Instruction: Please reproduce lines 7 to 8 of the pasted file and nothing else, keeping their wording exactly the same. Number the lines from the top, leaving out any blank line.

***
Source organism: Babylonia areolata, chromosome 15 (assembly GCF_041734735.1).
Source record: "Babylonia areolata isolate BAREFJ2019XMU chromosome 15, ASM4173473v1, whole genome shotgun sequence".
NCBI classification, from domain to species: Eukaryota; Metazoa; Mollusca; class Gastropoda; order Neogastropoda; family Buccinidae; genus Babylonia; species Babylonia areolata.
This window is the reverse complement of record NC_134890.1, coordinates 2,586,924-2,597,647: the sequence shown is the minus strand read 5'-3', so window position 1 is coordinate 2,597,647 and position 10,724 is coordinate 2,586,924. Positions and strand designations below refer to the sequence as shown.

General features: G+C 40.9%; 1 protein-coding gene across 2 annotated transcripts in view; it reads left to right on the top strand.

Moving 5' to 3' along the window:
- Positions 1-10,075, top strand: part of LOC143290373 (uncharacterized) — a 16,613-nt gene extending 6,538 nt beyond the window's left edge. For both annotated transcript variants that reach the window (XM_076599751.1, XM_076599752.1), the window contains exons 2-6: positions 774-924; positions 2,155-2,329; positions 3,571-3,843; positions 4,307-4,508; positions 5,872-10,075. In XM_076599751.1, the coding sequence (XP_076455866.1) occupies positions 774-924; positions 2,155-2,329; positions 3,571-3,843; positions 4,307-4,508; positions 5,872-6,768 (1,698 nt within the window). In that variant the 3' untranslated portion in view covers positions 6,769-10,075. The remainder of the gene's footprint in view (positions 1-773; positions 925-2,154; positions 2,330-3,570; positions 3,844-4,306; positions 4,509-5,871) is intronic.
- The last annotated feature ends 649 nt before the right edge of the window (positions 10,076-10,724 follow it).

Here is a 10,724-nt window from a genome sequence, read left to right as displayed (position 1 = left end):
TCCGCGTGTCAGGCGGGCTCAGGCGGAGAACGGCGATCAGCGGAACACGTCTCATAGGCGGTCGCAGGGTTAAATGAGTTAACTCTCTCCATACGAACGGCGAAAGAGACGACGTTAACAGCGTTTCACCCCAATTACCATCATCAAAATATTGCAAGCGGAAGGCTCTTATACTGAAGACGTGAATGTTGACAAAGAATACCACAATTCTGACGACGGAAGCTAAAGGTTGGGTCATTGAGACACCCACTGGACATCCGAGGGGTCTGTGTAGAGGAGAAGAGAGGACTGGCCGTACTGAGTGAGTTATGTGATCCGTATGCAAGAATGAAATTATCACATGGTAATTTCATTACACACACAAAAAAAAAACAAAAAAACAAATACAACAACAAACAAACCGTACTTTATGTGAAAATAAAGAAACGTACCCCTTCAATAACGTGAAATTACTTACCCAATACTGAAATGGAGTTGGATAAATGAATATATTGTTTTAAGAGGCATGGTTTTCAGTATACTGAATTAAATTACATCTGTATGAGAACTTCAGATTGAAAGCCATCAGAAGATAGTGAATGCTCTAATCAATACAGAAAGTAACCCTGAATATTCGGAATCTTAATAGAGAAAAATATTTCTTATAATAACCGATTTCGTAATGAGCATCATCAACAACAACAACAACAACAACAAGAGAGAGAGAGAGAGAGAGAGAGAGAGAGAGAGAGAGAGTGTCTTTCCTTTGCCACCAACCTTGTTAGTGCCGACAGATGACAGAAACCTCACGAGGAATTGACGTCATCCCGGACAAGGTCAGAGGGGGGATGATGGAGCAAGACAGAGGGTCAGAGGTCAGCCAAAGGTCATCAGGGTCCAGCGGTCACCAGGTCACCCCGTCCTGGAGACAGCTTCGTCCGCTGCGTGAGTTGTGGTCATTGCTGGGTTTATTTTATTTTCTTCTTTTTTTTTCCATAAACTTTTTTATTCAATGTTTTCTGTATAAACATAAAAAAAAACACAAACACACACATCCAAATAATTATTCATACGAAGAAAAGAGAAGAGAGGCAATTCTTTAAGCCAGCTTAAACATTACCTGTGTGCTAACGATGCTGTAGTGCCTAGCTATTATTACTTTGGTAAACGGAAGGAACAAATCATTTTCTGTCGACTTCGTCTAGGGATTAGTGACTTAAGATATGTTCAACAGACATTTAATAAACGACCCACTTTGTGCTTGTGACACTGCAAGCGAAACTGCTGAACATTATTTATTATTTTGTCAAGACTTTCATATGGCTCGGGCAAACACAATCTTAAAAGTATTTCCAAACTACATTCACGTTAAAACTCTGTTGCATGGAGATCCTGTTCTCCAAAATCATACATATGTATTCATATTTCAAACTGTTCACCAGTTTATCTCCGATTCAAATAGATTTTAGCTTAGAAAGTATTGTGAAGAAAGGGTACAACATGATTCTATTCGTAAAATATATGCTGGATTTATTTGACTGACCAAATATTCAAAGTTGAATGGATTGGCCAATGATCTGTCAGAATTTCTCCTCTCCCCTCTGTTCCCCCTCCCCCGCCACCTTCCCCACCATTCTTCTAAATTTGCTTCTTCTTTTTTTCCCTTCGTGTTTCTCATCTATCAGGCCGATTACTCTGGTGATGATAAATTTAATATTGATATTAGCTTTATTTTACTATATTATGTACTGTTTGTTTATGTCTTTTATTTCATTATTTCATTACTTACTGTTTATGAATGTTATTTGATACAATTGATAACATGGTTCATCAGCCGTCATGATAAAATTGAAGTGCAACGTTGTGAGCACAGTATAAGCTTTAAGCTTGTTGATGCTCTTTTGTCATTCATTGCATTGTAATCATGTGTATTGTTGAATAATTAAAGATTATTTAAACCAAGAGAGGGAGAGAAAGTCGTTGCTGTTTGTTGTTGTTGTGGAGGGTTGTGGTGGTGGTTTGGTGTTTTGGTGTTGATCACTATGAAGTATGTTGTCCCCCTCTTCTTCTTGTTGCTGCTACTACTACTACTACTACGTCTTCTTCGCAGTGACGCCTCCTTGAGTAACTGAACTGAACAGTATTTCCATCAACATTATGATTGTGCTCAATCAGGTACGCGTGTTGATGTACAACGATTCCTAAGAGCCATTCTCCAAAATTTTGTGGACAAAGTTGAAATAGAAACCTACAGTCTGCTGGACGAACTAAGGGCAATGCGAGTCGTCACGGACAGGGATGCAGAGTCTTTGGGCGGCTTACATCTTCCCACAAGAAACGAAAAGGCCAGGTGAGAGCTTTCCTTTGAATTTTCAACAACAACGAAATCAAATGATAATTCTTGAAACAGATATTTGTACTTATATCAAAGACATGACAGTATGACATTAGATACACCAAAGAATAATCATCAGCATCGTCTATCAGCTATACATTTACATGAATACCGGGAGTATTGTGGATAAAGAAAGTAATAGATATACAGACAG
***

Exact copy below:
- Positions 1-10,075, top strand: part of LOC143290373 (uncharacterized) — a 16,613-nt gene extending 6,538 nt beyond the window's left edge. For both annotated transcript variants that reach the window (XM_076599751.1, XM_076599752.1), the window contains exons 2-6: positions 774-924; positions 2,155-2,329; positions 3,571-3,843; positions 4,307-4,508; positions 5,872-10,075. In XM_076599751.1, the coding sequence (XP_076455866.1) occupies positions 774-924; positions 2,155-2,329; positions 3,571-3,843; positions 4,307-4,508; positions 5,872-6,768 (1,698 nt within the window). In that variant the 3' untranslated portion in view covers positions 6,769-10,075. The remainder of the gene's footprint in view (positions 1-773; positions 925-2,154; positions 2,330-3,570; positions 3,844-4,306; positions 4,509-5,871) is intronic.
- The last annotated feature ends 649 nt before the right edge of the window (positions 10,076-10,724 follow it).